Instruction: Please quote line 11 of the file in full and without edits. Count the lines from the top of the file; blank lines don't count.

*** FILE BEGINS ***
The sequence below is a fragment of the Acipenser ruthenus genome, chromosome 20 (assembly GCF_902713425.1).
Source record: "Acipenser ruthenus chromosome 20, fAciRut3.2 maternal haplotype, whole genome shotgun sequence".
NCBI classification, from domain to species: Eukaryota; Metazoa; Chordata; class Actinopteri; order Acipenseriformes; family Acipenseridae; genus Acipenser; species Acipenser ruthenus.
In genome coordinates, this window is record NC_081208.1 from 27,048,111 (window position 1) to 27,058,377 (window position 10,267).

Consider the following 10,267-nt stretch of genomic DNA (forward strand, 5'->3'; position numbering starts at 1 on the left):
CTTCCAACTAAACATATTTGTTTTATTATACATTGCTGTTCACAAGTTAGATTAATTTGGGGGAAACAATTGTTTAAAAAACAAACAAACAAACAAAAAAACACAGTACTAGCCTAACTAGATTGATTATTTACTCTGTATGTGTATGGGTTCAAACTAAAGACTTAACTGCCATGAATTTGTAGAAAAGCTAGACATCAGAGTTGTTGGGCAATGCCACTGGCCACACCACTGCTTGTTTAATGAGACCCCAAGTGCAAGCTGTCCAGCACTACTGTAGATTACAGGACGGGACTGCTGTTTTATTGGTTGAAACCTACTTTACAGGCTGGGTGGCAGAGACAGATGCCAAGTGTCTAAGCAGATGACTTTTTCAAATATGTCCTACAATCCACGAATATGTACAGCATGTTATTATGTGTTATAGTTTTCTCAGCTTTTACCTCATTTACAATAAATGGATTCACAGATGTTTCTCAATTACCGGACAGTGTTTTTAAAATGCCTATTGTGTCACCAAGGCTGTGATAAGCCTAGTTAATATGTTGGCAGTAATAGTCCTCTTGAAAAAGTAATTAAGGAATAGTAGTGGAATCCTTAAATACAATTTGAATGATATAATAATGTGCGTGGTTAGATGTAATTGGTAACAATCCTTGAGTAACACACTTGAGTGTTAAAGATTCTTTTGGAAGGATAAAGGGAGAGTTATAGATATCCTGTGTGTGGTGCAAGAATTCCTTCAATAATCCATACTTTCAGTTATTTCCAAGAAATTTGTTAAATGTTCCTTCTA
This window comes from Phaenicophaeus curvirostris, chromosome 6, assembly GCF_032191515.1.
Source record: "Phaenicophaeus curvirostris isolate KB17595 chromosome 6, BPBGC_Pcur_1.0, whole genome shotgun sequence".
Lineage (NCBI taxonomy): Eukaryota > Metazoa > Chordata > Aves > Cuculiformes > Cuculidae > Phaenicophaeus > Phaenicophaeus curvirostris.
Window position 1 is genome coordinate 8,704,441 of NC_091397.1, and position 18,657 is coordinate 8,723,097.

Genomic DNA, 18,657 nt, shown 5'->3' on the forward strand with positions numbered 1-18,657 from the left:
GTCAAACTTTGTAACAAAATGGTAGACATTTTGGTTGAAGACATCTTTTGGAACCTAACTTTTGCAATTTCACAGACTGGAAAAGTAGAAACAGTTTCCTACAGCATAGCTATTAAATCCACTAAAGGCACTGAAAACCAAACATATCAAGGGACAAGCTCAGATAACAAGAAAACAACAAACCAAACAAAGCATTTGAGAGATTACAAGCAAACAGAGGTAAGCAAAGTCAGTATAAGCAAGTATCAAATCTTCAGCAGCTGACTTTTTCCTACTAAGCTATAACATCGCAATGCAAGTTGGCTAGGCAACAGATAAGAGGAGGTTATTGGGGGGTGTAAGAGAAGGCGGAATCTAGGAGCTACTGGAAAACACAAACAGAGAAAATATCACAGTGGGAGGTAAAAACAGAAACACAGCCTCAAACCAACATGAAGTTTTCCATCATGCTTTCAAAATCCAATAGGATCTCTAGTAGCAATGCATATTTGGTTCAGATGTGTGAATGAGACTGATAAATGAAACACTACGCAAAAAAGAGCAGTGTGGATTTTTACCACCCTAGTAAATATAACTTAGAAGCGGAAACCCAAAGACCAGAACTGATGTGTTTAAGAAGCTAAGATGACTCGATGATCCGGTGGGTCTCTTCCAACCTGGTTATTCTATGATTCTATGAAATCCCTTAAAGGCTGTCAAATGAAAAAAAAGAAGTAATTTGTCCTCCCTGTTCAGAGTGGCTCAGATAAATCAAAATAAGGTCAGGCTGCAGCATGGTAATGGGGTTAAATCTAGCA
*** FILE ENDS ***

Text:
Genomic DNA, 18,657 nt, shown 5'->3' on the forward strand with positions numbered 1-18,657 from the left: